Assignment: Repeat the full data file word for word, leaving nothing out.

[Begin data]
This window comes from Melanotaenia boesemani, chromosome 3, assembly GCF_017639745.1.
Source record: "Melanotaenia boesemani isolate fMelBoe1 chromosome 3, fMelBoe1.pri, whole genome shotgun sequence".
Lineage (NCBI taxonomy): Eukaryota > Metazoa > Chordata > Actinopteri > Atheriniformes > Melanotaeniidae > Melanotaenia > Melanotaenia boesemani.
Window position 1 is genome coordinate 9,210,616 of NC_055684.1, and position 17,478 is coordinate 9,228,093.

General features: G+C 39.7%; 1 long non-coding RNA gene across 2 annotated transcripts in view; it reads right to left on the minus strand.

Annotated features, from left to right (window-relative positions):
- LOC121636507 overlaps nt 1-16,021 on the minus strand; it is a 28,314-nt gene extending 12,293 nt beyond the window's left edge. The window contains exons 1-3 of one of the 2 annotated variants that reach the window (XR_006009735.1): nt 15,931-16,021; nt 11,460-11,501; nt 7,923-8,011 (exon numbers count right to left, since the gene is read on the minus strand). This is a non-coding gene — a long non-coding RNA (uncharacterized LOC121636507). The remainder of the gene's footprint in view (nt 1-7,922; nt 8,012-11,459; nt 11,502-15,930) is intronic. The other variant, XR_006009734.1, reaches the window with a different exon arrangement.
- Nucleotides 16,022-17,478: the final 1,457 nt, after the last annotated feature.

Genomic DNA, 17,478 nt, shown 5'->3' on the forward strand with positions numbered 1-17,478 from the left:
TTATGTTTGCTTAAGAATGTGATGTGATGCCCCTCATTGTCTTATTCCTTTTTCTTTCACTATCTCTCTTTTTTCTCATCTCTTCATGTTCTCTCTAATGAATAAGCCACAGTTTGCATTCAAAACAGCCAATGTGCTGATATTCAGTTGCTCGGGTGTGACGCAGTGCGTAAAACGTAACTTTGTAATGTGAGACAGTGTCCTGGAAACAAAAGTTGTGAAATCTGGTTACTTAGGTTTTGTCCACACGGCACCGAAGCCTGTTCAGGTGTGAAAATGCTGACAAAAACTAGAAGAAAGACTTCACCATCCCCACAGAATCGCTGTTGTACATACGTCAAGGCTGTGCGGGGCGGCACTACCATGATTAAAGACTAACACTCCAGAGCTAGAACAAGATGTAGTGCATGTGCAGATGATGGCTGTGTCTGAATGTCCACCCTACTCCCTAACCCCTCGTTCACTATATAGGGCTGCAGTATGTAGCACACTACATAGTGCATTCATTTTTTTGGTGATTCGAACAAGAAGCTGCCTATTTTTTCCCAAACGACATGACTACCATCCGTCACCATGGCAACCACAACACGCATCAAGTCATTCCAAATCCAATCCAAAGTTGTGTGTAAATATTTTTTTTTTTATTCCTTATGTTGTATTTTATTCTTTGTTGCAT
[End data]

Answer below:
This window comes from Melanotaenia boesemani, chromosome 3, assembly GCF_017639745.1.
Source record: "Melanotaenia boesemani isolate fMelBoe1 chromosome 3, fMelBoe1.pri, whole genome shotgun sequence".
Lineage (NCBI taxonomy): Eukaryota > Metazoa > Chordata > Actinopteri > Atheriniformes > Melanotaeniidae > Melanotaenia > Melanotaenia boesemani.
Window position 1 is genome coordinate 9,210,616 of NC_055684.1, and position 17,478 is coordinate 9,228,093.

General features: G+C 39.7%; 1 long non-coding RNA gene across 2 annotated transcripts in view; it reads right to left on the minus strand.

Annotated features, from left to right (window-relative positions):
- LOC121636507 overlaps nt 1-16,021 on the minus strand; it is a 28,314-nt gene extending 12,293 nt beyond the window's left edge. The window contains exons 1-3 of one of the 2 annotated variants that reach the window (XR_006009735.1): nt 15,931-16,021; nt 11,460-11,501; nt 7,923-8,011 (exon numbers count right to left, since the gene is read on the minus strand). This is a non-coding gene — a long non-coding RNA (uncharacterized LOC121636507). The remainder of the gene's footprint in view (nt 1-7,922; nt 8,012-11,459; nt 11,502-15,930) is intronic. The other variant, XR_006009734.1, reaches the window with a different exon arrangement.
- Nucleotides 16,022-17,478: the final 1,457 nt, after the last annotated feature.

Genomic DNA, 17,478 nt, shown 5'->3' on the forward strand with positions numbered 1-17,478 from the left:
TTATGTTTGCTTAAGAATGTGATGTGATGCCCCTCATTGTCTTATTCCTTTTTCTTTCACTATCTCTCTTTTTTCTCATCTCTTCATGTTCTCTCTAATGAATAAGCCACAGTTTGCATTCAAAACAGCCAATGTGCTGATATTCAGTTGCTCGGGTGTGACGCAGTGCGTAAAACGTAACTTTGTAATGTGAGACAGTGTCCTGGAAACAAAAGTTGTGAAATCTGGTTACTTAGGTTTTGTCCACACGGCACCGAAGCCTGTTCAGGTGTGAAAATGCTGACAAAAACTAGAAGAAAGACTTCACCATCCCCACAGAATCGCTGTTGTACATACGTCAAGGCTGTGCGGGGCGGCACTACCATGATTAAAGACTAACACTCCAGAGCTAGAACAAGATGTAGTGCATGTGCAGATGATGGCTGTGTCTGAATGTCCACCCTACTCCCTAACCCCTCGTTCACTATATAGGGCTGCAGTATGTAGCACACTACATAGTGCATTCATTTTTTTGGTGATTCGAACAAGAAGCTGCCTATTTTTTCCCAAACGACATGACTACCATCCGTCACCATGGCAACCACAACACGCATCAAGTCATTCCAAATCCAATCCAAAGTTGTGTGTAAATATTTTTTTTTTTATTCCTTATGTTGTATTTTATTCTTTGTTGCAT